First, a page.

Ex: When making a fist, the synergist muscles prevent the wrist from bending. The muscles stabilize and allow the prime mover to act on the finger joints
What is fixator?
Stabilizes the origin of a prime mover

Ex: They hold the bone still
List some criteria used in naming muscles
Muscles are named on the basis of these several criteria, each of which focuses on a particular structural or functional characteristic
1. Direction of the muscle fibers
2. Relative size of the muscles
3. Location of the muscles
4. Number of origins
5. Location of the muscle's origin and insertion
6. Shape of the muscle
7. Action of the muscle
Name some examples of muscle names that are associated with when the direction of the muscle fiber is known
Rectus (straight); Oblique (at a slant)
Name some examples of muscle names that are associated with the relative size of the muscle
Maximus (largest); Minimus (smallest); and Longus (long)
Name some examples of muscle names that are associated with the location of the muscle
Temporalis and Frontalis Muscles overlie the temporal and frontal bones of the skull, respectively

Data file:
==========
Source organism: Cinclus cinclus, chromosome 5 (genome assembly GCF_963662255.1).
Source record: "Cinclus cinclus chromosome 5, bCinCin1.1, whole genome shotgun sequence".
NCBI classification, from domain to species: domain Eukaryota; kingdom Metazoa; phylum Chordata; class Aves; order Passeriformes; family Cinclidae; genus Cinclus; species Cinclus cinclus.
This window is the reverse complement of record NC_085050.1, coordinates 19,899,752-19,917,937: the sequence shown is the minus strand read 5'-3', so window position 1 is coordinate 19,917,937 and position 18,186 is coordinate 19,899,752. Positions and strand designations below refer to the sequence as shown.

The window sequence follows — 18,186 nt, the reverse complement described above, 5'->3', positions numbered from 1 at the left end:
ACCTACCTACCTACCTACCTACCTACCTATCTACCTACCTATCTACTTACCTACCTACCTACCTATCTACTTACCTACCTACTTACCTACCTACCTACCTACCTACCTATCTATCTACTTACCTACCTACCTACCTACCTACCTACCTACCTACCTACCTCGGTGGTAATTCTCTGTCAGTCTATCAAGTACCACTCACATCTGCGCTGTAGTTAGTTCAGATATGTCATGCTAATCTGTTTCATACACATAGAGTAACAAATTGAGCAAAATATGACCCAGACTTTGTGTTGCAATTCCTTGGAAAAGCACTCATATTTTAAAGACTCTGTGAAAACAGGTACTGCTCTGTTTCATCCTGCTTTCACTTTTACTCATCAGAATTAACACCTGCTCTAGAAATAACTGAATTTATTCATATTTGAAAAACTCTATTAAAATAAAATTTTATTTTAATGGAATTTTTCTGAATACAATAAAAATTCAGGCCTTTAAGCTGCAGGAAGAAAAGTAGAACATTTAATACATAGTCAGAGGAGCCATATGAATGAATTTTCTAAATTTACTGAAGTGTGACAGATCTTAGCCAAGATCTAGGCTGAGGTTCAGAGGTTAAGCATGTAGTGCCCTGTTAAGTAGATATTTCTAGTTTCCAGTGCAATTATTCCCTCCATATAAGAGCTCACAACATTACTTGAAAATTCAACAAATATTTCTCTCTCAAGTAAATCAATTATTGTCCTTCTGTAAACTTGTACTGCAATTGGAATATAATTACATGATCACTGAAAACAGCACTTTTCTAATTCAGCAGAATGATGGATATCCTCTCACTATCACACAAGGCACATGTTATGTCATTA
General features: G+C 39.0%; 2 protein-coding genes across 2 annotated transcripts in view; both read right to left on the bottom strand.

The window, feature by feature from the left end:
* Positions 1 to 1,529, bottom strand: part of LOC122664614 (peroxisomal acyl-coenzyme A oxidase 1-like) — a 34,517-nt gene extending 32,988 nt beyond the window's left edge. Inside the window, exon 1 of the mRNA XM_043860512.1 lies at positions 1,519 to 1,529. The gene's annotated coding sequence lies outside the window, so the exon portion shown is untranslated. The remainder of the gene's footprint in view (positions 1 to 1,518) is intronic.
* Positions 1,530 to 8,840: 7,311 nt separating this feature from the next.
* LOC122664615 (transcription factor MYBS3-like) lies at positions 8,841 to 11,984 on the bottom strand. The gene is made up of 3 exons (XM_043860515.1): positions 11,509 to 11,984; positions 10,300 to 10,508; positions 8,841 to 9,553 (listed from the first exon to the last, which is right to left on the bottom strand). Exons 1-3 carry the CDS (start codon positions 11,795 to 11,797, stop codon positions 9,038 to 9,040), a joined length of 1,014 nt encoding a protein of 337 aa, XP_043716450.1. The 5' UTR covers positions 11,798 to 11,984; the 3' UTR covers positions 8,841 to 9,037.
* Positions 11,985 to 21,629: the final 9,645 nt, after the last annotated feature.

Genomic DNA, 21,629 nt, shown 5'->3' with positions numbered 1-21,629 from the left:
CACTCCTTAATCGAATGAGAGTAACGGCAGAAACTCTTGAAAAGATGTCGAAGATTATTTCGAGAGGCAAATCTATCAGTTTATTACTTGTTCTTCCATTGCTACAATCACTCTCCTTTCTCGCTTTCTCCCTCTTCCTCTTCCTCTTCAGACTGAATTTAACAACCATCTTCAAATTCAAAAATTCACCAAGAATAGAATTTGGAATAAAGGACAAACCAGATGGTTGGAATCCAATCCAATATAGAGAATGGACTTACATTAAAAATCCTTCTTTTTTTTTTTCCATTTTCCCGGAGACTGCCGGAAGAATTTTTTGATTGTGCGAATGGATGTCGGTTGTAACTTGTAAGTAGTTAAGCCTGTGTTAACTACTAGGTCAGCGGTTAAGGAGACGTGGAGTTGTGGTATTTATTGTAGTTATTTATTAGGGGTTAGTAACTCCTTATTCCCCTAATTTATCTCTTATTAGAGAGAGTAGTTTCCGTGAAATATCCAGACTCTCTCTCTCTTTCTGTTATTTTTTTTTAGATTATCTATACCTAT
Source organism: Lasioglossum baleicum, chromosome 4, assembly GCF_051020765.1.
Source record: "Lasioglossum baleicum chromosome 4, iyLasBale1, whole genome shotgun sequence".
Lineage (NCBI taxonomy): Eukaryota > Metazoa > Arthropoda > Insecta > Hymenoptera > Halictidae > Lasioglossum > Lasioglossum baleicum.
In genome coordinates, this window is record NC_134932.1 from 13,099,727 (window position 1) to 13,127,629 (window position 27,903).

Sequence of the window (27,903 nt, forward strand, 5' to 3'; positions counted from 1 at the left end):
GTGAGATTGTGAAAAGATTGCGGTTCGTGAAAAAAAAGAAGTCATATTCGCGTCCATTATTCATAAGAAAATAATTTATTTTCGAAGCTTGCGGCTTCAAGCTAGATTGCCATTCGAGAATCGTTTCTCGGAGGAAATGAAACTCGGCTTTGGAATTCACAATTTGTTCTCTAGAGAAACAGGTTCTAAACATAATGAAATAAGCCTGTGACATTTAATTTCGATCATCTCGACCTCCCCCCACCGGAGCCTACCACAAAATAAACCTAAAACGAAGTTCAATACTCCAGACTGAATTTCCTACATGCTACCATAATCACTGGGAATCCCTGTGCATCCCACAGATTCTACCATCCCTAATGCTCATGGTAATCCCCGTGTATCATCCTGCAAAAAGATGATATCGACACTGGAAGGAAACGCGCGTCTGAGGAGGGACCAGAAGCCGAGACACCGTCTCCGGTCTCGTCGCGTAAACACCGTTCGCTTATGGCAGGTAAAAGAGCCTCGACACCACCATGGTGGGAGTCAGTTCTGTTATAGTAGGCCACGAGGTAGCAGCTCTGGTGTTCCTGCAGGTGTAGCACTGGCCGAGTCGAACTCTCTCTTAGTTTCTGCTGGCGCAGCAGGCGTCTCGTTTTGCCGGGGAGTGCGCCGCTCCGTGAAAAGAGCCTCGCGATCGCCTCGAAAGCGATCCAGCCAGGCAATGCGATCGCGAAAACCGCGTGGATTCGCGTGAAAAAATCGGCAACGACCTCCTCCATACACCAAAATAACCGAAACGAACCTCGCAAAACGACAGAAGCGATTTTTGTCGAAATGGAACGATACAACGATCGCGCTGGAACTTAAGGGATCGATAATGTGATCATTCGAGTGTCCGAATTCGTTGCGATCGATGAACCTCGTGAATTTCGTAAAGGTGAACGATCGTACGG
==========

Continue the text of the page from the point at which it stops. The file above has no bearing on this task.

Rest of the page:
Name some examples of muscle names that are associated with the number of origins
Biceps (two); Triceps (three); quadriceps (four)
Name some examples of muscle names that are associated with when the location of the muscle's origin and insertion is known
Sternocleidomastoid muscle

Origin on the seternum (Sterno) and clavicle (cleido) and inserts on the mastoid process of the temporal bone
Name some examples of muscle names that are associated with the shape of the muscle
Deltoid (means "triangular")
Name some examples of muscle names that are associated with the action of the muscle
Flexor, extensor, adductor.

Adductor muscles of the thigh all bring about its adduction, and the extensor muscles of the wrist all extend the wrist